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Fibromyalgia Drug May Ease Facial Pain
Posted: July 20, 2009
A small Spanish study has indicated the effectiveness of the drug pregabalin in treating facial pain.
Results of a small study suggest that the drug pregabalin, which is sold as Lyrica, can reduce stabbing facial pain and other symptoms stemming from a condition called trigeminal neuralgia. The condition occurs in the trigeminal nerve, which affects perceptions of touch, pain and temperature in the face and jaw. People with trigeminal neuralgia experience shock-like or stabbing facial pain that may be triggered by everyday motions such as talking, tooth brushing or chewing. Few medications relieve the condition.
"Our findings suggest that pregabalin could be a first choice therapy when treating painful trigeminal neuralgia under real-world conditions, because it not only reduces the pain, but also its benefits extend to the associated symptoms of anxiety and depression and sleep disturbance-related symptoms in a well-tolerated fashion," lead investigator Dr. Concepcion Perez told Reuters Health.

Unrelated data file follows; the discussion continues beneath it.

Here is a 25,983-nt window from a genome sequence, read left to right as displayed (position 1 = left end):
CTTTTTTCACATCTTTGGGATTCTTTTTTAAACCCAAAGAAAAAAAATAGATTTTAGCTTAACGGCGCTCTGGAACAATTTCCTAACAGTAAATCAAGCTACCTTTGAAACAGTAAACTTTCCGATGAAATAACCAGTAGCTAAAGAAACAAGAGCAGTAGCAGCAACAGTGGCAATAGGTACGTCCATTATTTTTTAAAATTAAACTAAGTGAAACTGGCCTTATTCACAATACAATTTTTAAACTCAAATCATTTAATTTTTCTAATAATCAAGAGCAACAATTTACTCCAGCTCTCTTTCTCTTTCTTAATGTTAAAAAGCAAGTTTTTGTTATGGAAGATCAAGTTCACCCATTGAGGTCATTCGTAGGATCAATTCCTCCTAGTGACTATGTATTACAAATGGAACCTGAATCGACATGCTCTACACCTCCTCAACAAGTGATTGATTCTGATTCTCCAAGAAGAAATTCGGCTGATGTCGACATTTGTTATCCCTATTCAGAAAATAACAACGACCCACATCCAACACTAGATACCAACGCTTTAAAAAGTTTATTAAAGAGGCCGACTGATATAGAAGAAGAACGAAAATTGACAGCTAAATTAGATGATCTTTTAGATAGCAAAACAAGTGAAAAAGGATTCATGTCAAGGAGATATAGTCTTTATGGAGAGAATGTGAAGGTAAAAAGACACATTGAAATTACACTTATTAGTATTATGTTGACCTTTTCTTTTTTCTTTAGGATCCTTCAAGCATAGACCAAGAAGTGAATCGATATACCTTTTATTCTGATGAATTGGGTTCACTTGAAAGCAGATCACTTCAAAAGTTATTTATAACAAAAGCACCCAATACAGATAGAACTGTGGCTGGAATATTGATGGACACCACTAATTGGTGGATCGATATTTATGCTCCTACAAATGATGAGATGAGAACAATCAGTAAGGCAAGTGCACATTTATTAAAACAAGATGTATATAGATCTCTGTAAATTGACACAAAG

Pregabalin, a drug that calms nerve cells, gained U.S. regulatory approval last year to treat another pain condition called fibromyalgia.
Dr. Perez, of Hospital de La Princesa in Madrid, and colleagues examined the effect of pregabalin in 65 patients with trigeminal neuralgia who had not received the agent before and had been resistant to previous analgesic therapy. Of this group, 36 received pregabalin alone and the remaining 29 used it in addition to their current therapy, mainly with non-steroidal anti-inflammatory drugs.